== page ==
Point of sale malware has gotten more sophisticated as we inch closer to the two-year anniversary of the Target data breach. Now, two weeks from the biggest shopping day of the year, two new and different strains of point of sale malware have come to light, including one that’s gone largely undetected for the past five years.
Researchers with Trustwave described Cherry Picker, a set of PoS malware that in one form or another has been targeting businesses that sell food and beverage since 2011. The malware has managed to stay covert all these years by using a special mix of configuration files, encryption, obfuscation, and command line arguments.
Researchers with the firm noticed some basic elements of the malware back in 2011 but the malware has gone through three iterations in the years since, adding new configuration files, ways to scrape memory, and remain persistent.
According to Eric Merritt, the primary researcher who observed the malware, Cherry Picker knows what it wants – and if it can’t find it on the system, it simply exits. The malware has certain configuration files that target processes it expects to be loaded in. Similar to a cherry picking play in basketball, where a player’s main objective is staying close to the hoop and getting buckets, Cherry Picking malware has one objective – targeting that data.
“This implies that the malware author already has scouted the system and knows exactly what process they are targeting,” Merritt wrote of the technique in a blog entry Friday.
During his research Merritt found a file on a system infected by Cherry Picker that probably helped cover the malware’s tracks all these years, too. The file, a “cleaner” executable, contains hardcoded paths to the malware, exfiltration files, and legitimate files on the system. A special “custom shredder function” in the code goes ahead and overwrites the file multiple times with 00’s, FF’s, and “cryptographic junk” as Trustwave puts it, before going on to shred a hardcoded list of malware and exfiltration file locations, and the executable itself. From there, the code removes any remaining traces of the PoS malware.
“The PoS software that was being targeted is terminated and then re-launched to remove the malware from memory,” Merritt writes.
“The malware’s unique ability to clean up after itself and create a clean slate within the system is a major contributor to why it’s gone undetected for so long. In addition to cleaning up after itself, the malware draws less attention to itself by focusing on one process that is known to contain card data as opposed to targeting all processes,” Merritt told Threatpost Thursday.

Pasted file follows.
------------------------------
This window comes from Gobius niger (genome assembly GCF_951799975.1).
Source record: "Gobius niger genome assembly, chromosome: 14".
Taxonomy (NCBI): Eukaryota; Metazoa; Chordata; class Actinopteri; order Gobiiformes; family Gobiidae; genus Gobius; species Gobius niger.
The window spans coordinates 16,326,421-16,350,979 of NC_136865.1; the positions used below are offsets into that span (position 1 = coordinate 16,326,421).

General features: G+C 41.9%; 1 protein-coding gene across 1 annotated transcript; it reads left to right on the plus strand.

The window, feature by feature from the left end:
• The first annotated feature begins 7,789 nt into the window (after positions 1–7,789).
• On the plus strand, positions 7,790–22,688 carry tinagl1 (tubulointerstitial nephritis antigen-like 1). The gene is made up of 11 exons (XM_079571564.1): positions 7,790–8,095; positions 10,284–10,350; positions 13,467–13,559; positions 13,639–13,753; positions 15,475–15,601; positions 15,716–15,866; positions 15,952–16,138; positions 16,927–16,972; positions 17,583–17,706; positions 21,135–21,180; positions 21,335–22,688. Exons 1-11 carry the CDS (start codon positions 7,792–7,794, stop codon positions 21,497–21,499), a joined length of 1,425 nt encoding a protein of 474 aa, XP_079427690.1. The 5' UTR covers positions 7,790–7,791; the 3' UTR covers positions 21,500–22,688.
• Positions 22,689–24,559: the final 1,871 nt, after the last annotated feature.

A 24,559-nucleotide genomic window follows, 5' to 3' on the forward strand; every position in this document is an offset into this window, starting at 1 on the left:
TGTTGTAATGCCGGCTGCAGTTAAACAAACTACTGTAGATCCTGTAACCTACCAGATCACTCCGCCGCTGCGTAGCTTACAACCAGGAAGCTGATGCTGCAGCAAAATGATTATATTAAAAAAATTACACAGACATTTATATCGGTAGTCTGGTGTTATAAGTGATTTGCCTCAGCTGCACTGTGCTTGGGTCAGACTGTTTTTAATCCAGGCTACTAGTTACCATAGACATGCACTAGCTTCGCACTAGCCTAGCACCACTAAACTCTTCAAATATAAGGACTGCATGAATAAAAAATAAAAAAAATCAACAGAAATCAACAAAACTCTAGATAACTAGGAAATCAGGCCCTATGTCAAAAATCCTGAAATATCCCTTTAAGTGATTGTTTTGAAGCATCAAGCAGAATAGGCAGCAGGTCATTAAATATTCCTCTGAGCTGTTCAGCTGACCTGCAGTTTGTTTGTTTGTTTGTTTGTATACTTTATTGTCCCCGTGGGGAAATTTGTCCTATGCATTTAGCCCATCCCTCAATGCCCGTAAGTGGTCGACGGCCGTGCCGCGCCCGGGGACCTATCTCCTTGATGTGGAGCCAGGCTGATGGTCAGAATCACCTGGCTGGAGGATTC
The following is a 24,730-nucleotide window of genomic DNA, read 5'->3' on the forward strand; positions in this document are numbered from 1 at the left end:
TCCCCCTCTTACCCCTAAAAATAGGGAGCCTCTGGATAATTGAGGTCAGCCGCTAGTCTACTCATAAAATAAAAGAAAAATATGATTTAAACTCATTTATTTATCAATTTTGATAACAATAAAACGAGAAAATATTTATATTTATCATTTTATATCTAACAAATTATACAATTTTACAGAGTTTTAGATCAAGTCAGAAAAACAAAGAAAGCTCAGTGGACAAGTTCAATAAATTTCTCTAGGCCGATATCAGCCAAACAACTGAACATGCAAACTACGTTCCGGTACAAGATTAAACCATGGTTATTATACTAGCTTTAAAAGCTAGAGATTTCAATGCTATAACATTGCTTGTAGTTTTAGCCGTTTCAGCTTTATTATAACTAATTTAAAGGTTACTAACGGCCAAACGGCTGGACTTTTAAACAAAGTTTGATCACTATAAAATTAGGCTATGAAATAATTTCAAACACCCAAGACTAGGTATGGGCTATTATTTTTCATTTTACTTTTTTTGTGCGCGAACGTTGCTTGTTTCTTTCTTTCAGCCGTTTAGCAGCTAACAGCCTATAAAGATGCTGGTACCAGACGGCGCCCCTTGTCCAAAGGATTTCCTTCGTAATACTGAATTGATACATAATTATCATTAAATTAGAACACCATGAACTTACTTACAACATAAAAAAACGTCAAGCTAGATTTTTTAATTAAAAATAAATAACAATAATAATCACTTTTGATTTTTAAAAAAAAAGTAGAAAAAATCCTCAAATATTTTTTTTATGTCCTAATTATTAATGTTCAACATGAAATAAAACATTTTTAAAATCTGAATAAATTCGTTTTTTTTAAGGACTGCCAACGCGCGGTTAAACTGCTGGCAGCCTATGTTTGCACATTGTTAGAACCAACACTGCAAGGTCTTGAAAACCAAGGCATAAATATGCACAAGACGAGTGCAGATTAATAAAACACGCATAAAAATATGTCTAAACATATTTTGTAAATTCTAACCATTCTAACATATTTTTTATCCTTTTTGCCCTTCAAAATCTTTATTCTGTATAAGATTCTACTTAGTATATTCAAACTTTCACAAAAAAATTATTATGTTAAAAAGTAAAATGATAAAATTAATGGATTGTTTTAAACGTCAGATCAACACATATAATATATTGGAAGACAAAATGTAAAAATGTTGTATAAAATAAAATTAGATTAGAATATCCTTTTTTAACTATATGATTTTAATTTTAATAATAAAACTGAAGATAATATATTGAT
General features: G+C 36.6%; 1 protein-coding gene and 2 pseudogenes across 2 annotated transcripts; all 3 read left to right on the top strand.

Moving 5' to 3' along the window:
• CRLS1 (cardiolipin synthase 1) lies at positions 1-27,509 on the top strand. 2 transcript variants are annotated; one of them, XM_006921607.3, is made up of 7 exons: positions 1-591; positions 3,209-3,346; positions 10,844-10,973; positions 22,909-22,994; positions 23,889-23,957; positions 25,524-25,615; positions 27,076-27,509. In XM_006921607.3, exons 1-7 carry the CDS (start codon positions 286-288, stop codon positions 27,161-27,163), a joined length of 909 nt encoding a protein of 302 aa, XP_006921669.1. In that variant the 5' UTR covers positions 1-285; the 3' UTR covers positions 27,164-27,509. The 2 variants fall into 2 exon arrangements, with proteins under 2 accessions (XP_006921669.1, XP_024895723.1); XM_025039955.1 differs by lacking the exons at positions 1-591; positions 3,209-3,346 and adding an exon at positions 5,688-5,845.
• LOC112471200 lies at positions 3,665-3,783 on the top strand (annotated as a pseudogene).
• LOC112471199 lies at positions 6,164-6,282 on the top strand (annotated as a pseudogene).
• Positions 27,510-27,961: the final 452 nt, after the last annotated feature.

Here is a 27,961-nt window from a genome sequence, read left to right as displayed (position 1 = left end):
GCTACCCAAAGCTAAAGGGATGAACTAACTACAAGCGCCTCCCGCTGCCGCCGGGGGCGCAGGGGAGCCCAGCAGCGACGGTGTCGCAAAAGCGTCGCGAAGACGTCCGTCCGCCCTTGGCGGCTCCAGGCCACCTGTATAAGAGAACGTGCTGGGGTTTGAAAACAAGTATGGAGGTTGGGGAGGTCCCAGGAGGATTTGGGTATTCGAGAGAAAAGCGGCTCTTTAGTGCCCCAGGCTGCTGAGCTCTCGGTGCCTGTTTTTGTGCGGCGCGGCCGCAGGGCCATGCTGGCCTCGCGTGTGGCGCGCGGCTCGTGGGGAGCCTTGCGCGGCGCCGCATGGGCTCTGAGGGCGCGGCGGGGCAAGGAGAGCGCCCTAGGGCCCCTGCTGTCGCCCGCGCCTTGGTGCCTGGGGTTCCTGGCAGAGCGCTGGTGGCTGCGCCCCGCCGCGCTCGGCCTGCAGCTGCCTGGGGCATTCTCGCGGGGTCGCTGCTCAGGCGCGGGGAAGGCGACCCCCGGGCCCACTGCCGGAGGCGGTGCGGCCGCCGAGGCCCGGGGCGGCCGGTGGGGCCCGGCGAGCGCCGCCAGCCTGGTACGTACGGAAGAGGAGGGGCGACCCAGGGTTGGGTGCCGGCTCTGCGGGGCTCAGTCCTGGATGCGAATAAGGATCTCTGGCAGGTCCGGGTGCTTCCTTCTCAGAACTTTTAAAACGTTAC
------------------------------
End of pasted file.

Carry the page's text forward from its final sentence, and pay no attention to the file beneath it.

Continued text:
Unlike Cherry Picker, Abaddon — another type of POS malware that was also disclosed this week, is relatively new.
Researchers with Proofpoint claim they discovered the malware in early October after noticing it download during a Vawtrak infection.
In this incident, Vawtrak, a banking Trojan, downloaded TinyLoader, a downloader – which in turn, downloaded another downloader, which downloaded shellcode that turned into Abaddon.
Kevin Epstein, VP of Threat Operations at the firm, told Threatpost Thursday that the malware is the latest in a long line of sophisticated POS malware samples that have popped up.
“AbbadonPOS appears to have features for anti-analysis, code obfuscation, persistence, location of credit card data, and a custom protocol for exfiltrating data. Much like malware as a general category, the sophistication of this new malware over prior malware continues to increase,” Epstein said.
Vawtrak is only one method researchers noticed AbaddonPOS propagating. Epstein claims researchers with the firm also noticed two other mediums for the malware. In one, a user winds up getting hit by the Angler Exploit Kit, which uses a browser exploit to download Bedep, which then downloads Abaddon. In the second, a rigged Microsoft Word document downloads the Pony Loader, which then downloads Vawtrak, which then downloads TinyLoader, like the first exploit mechanism.
Like other types of POS malware, AbaddonPOS looks for credit card information by reading memory processes, but ships it off via a custom binary protocol.
“A single hardcoded IP address is used as the C2 address, as well as the encoding routine that is used to obfuscate exfiltrated data,” reads a description of the malware’s exfiltration routine, published by Proofpoint on Thursday.
While researchers admit the Vawtrak connection is interesting, it may be coincidental. The malware’s code actually has more in common with TinyLoader, which dates back to January of this year, than the banking malware.
“TinyDownloader and AbbadonPOS both exhibit very similar coding in two features — anti-analysis (CALL to push strings onto stack) and obfuscation (encoding shellcode using exact same encoding routine) — it seems quite possible, or even likely, that there is some connection between TinyDownloader and AbbadonPOS’s development,” Epstein told Threatpost.
Regardless, attackers are going to have several options when it comes to POS malware this upcoming holiday shopping season, Epstein warns.
“Cybercrime is a sophisticated business ecosystem; it would be rare to have significant investments made by attackers in new malware development and – not – see it deployed for their gain.”